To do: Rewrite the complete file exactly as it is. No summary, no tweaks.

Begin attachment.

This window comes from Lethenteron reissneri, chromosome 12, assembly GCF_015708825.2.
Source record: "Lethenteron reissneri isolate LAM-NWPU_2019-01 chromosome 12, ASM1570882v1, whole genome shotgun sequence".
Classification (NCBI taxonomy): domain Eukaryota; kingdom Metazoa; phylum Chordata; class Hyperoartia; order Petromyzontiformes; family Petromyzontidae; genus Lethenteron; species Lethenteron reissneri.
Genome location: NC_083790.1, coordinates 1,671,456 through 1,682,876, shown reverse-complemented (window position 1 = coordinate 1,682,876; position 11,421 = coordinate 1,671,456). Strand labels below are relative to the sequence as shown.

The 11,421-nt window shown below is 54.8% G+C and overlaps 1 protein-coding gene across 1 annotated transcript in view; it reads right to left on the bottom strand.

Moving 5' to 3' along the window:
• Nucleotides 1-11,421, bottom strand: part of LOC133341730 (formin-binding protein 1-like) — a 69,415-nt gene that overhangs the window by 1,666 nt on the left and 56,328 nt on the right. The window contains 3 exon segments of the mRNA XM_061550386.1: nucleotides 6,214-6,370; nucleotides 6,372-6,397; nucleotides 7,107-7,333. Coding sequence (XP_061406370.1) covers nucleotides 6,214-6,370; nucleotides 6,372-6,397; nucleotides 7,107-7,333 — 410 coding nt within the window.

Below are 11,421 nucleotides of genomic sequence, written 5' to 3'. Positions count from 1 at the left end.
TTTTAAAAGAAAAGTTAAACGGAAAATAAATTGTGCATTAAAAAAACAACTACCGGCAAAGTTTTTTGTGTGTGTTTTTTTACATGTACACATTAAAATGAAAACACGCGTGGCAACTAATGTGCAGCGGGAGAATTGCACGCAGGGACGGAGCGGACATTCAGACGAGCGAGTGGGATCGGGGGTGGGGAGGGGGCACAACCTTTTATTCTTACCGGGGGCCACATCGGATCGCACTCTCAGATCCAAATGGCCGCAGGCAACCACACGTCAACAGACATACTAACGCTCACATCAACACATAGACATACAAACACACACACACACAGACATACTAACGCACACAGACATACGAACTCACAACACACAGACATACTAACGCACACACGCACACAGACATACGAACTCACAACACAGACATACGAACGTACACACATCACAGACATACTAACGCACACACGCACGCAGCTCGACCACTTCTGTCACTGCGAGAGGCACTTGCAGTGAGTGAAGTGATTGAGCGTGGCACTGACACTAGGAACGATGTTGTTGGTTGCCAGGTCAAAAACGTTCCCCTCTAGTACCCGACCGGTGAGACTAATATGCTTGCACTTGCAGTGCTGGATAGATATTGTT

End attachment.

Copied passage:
This window comes from Lethenteron reissneri, chromosome 12, assembly GCF_015708825.2.
Source record: "Lethenteron reissneri isolate LAM-NWPU_2019-01 chromosome 12, ASM1570882v1, whole genome shotgun sequence".
Classification (NCBI taxonomy): domain Eukaryota; kingdom Metazoa; phylum Chordata; class Hyperoartia; order Petromyzontiformes; family Petromyzontidae; genus Lethenteron; species Lethenteron reissneri.
Genome location: NC_083790.1, coordinates 1,671,456 through 1,682,876, shown reverse-complemented (window position 1 = coordinate 1,682,876; position 11,421 = coordinate 1,671,456). Strand labels below are relative to the sequence as shown.

The 11,421-nt window shown below is 54.8% G+C and overlaps 1 protein-coding gene across 1 annotated transcript in view; it reads right to left on the bottom strand.

Moving 5' to 3' along the window:
• Nucleotides 1-11,421, bottom strand: part of LOC133341730 (formin-binding protein 1-like) — a 69,415-nt gene that overhangs the window by 1,666 nt on the left and 56,328 nt on the right. The window contains 3 exon segments of the mRNA XM_061550386.1: nucleotides 6,214-6,370; nucleotides 6,372-6,397; nucleotides 7,107-7,333. Coding sequence (XP_061406370.1) covers nucleotides 6,214-6,370; nucleotides 6,372-6,397; nucleotides 7,107-7,333 — 410 coding nt within the window.

Below are 11,421 nucleotides of genomic sequence, written 5' to 3'. Positions count from 1 at the left end.
TTTTAAAAGAAAAGTTAAACGGAAAATAAATTGTGCATTAAAAAAACAACTACCGGCAAAGTTTTTTGTGTGTGTTTTTTTACATGTACACATTAAAATGAAAACACGCGTGGCAACTAATGTGCAGCGGGAGAATTGCACGCAGGGACGGAGCGGACATTCAGACGAGCGAGTGGGATCGGGGGTGGGGAGGGGGCACAACCTTTTATTCTTACCGGGGGCCACATCGGATCGCACTCTCAGATCCAAATGGCCGCAGGCAACCACACGTCAACAGACATACTAACGCTCACATCAACACATAGACATACAAACACACACACACACAGACATACTAACGCACACAGACATACGAACTCACAACACACAGACATACTAACGCACACACGCACACAGACATACGAACTCACAACACAGACATACGAACGTACACACATCACAGACATACTAACGCACACACGCACGCAGCTCGACCACTTCTGTCACTGCGAGAGGCACTTGCAGTGAGTGAAGTGATTGAGCGTGGCACTGACACTAGGAACGATGTTGTTGGTTGCCAGGTCAAAAACGTTCCCCTCTAGTACCCGACCGGTGAGACTAATATGCTTGCACTTGCAGTGCTGGATAGATATTGTT